Flower, gift shops see rush in business during week of pageant

Published 9:04 am Thursday, June 22, 2017

The staff at Helen’s Florist spent two months getting ready for Miss Mississippi week.

The shop ordered 200 plain white stuffed bears in January and started painstakingly decorating each one by hand in March.

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“We start by getting the bears in, and I order them by cases,” Helen’s Florist owner Nancy Gray said. “I order them way before Valentine’s to get the white bears. You can’t get white bears after Valentine’s because they are all sold out.”

The first step is to trim the bears’ facial hair so it isn’t as “fluffy” Gray said, and then the staff at Helen’s works to prepare each bear for the pageant.

“We ordered the eyelashes, earrings, the crowns and then we start with the material deciding what colors we’re going to do and what we’re going to offer as a specialty color that’ll be different from the collection they have the year before,” Gray said.

The eyelashes were individually glued onto each bear, a touch of blush of added to the cheeks and each evening dress and swimsuit was handmade.

“We dressed 150 in eveningwear and we did 35 in swimsuit,” Gray said. “Swimsuit is something we started two or three years ago to do something different.

“It took us two months to get 150 in, and that was every night we’d take them home and ruffle and every weekend. It is some gluing that takes part of your skin with you. So each bear has a little bit of everybody in Helen’s Florist in it.”

The specialty bear for 2017 was dressed in a blue dress with a blue boa to celebrate the 60th anniversary of the pageant being in Vicksburg. The same blue was used in the pottery and ornaments that were made by Mary Kaylin Gray.

“People collect the pieces that have been in it the years before,” Nancy said. “Even if they’re not a contestant, they come back because it is something they add to their collection each year.”

Pageant week is one of the busiest of the year for the shop. Nancy said it is like having a week’s worth of Valentine’s Days, and the flower order is triple that of a normal week.

“We get to see a lot of people that come back year after year so we bond a special connection,” she said. “Some of the princesses that have been in it for two or three years, their parents come in, visit and talk.”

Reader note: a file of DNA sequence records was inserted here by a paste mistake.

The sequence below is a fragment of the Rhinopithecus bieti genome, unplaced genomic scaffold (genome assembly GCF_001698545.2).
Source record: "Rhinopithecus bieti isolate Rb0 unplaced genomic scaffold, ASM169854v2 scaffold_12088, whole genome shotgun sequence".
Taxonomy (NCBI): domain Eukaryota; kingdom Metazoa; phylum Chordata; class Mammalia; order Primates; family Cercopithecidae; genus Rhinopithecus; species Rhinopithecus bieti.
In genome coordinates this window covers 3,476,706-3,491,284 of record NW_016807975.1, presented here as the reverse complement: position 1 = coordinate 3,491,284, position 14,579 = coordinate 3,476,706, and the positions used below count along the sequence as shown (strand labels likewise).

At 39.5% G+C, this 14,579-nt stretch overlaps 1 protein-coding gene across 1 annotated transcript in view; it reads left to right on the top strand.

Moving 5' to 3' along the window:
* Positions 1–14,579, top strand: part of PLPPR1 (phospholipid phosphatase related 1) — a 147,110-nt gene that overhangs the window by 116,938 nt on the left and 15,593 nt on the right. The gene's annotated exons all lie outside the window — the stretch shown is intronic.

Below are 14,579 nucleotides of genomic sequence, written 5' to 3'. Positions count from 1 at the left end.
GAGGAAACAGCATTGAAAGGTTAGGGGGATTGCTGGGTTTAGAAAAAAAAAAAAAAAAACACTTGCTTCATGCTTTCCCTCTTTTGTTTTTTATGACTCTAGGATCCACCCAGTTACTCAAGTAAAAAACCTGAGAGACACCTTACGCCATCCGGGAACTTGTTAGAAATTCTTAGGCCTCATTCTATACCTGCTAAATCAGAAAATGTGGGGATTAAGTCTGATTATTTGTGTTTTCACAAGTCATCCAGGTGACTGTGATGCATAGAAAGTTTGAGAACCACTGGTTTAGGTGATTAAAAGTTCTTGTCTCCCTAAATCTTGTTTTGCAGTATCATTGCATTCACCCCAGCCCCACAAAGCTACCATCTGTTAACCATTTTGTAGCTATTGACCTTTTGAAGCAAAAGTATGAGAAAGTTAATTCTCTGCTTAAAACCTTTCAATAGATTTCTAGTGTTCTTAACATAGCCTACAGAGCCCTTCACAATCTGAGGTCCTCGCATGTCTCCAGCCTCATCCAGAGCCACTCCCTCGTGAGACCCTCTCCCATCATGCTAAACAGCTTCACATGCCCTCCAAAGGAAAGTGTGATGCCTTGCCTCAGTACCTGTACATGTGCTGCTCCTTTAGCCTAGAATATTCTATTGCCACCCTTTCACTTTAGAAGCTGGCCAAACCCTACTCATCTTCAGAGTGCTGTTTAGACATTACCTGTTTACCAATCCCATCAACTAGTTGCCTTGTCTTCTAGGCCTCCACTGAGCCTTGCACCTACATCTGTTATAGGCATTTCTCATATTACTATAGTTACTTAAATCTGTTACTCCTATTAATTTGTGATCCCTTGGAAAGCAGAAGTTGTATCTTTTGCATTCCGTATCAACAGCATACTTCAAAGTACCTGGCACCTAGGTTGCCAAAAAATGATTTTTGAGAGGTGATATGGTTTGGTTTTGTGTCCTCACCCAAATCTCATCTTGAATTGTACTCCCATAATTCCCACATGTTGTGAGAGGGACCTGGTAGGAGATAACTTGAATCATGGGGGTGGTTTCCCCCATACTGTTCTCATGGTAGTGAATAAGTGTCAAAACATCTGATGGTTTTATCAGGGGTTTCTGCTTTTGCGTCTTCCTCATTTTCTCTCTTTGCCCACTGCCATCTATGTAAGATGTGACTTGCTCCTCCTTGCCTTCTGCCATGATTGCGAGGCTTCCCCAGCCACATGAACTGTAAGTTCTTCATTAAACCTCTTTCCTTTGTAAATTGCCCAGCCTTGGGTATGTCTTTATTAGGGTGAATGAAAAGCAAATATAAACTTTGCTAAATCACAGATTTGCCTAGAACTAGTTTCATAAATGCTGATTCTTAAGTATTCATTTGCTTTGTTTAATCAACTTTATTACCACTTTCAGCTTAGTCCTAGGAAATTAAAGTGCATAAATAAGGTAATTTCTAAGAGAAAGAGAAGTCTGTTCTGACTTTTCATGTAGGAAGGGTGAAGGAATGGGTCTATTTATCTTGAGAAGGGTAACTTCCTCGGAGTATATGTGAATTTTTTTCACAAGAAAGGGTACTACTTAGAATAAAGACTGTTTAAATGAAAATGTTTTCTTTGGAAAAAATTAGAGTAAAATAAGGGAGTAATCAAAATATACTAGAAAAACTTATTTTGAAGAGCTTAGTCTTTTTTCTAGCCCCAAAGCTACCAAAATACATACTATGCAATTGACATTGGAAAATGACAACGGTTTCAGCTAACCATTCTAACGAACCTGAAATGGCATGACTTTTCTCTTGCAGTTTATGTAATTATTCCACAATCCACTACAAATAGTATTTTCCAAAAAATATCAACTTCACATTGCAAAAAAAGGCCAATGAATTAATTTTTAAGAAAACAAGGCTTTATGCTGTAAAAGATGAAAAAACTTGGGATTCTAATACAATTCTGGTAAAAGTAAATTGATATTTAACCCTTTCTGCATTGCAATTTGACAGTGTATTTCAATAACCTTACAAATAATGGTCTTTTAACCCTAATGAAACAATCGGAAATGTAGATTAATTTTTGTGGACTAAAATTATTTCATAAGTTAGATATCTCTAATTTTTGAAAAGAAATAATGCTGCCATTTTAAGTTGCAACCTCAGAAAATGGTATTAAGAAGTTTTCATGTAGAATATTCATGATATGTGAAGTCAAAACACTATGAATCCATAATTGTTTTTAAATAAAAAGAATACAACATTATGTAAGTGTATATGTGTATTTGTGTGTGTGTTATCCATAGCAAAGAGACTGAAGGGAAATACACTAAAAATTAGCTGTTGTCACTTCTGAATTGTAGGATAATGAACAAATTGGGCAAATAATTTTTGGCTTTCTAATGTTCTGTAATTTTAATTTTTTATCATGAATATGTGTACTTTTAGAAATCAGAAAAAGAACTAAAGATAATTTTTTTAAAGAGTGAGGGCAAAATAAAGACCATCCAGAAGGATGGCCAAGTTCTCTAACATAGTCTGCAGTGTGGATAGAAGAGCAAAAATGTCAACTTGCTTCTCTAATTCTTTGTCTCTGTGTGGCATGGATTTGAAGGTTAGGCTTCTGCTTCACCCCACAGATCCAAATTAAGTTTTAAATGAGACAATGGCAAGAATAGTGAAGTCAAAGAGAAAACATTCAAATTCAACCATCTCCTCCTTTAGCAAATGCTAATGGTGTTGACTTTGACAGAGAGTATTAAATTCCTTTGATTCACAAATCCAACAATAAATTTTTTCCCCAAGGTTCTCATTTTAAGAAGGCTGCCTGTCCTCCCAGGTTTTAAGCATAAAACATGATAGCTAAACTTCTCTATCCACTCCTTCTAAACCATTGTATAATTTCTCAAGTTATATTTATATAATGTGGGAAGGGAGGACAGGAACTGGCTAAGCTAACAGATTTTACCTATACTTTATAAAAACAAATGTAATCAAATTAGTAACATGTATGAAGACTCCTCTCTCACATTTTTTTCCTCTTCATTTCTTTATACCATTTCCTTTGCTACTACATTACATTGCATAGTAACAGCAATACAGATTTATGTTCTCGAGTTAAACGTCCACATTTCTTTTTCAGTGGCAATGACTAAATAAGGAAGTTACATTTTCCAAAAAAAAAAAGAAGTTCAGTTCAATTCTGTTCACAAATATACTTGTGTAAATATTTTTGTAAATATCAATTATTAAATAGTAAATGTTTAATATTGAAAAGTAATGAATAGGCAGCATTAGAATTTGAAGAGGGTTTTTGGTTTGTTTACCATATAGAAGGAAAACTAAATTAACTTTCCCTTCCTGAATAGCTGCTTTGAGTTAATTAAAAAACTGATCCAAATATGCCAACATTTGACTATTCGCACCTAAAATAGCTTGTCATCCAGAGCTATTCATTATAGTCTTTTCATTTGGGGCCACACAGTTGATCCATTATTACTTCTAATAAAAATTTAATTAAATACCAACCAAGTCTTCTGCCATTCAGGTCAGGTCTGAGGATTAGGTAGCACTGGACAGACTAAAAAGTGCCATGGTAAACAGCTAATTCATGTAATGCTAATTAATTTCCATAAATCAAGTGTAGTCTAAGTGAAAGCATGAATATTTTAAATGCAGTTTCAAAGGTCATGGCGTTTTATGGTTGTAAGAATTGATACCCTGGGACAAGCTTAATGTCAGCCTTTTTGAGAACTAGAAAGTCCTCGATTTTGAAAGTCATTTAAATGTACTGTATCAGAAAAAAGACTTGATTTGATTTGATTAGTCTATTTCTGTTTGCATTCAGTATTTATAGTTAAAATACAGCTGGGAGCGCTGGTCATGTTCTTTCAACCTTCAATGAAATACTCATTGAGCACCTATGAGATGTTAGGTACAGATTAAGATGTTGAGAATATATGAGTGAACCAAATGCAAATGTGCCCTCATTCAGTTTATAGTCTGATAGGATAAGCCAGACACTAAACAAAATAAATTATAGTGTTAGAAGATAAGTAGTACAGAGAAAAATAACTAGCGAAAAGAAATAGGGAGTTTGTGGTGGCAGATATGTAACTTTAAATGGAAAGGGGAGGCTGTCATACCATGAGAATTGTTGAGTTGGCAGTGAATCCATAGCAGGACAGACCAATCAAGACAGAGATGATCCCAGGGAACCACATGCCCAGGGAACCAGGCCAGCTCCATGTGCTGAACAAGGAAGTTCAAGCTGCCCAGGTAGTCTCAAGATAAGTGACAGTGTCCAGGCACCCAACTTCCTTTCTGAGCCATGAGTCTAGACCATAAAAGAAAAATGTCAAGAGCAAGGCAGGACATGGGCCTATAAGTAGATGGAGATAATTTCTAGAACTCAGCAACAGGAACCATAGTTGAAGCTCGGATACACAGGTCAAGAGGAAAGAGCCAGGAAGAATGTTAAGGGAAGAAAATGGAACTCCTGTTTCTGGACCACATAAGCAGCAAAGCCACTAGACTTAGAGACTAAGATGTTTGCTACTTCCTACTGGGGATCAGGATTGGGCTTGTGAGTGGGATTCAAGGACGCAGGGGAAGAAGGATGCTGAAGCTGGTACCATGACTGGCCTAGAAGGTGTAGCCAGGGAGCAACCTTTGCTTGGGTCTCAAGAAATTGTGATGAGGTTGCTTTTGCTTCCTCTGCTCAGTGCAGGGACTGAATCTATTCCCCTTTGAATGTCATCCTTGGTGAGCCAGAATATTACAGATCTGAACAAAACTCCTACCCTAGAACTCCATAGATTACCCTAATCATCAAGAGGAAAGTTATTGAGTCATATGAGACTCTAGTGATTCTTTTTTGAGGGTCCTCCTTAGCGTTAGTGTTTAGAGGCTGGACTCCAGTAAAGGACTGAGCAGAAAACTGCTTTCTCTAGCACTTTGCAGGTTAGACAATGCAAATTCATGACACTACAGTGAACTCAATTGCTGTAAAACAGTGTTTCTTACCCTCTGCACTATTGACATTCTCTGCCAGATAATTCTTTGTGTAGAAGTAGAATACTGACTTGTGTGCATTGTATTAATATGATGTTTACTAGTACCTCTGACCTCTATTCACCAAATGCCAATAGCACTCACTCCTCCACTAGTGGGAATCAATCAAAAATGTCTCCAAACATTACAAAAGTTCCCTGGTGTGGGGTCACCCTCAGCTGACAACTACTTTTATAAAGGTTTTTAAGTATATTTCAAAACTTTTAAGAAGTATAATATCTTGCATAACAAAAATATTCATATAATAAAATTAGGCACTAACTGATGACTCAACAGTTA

Years of practice have fine-tuned the shop’s organization system for the week and they work to make sure the right gifts get to the right girls and the contestants and princesses aren’t getting duplicates of the same gifts.

“We keep a big poster so it is like a registry,” Nancy said. “We write down each contestant and then put out the princess’s names. It helps keep us organized, but it also helps the children not get so much of the same things.”

With 44 contestants and 135 princesses taking part, the specialty items fly off the shelves. The two-tone blue anniversary bears and pottery were all sold-out by Tuesday and only a few ornaments remained.

“What is really hard for us is when someone comes in on Friday or Saturday and we are sold out and we don’t have any bears,” Nancy said. “The main thing is getting them early.”

Pageant week is far from normal for Jeni Fulcher and her staff at Ivey’s Place.

“You might as well just throw that word out, don’t even put it in the sentence,” Fulcher said. “It is just a fun fast paced time. Years ago, I’ve been in business 35 years, we were up to our elbows in rose petals and that was all you did, one dozen roses, half a dozen roses, now it has evolved into we get our gift shop workout.”

Fulcher said they work to personalize gifts for the each of the contestants from monogrammed vases and bottles to arrangements and gifts based upon the girls’ individual talents and bears for the princesses.

“It is just trying to make them unique and different,” Fulcher said. “It is just a total different week from any other week of the year. The contestants still get a lot of flowers, but we still try to do things for them that are very personalize.”

The staff at Rocky Mountain Chocolate have been “swamped” all week long manager Hannah Noble said. They have baked almost 300 rice crispy treat crowns and delivered chocolate gifts to the contestants at their hotel and the convention center throughout the week.

Miss Mississippi’s Outstanding Teen Holly Brand will even make an appearance at the shop Thursday to raise money for the Children’s Miracle Network.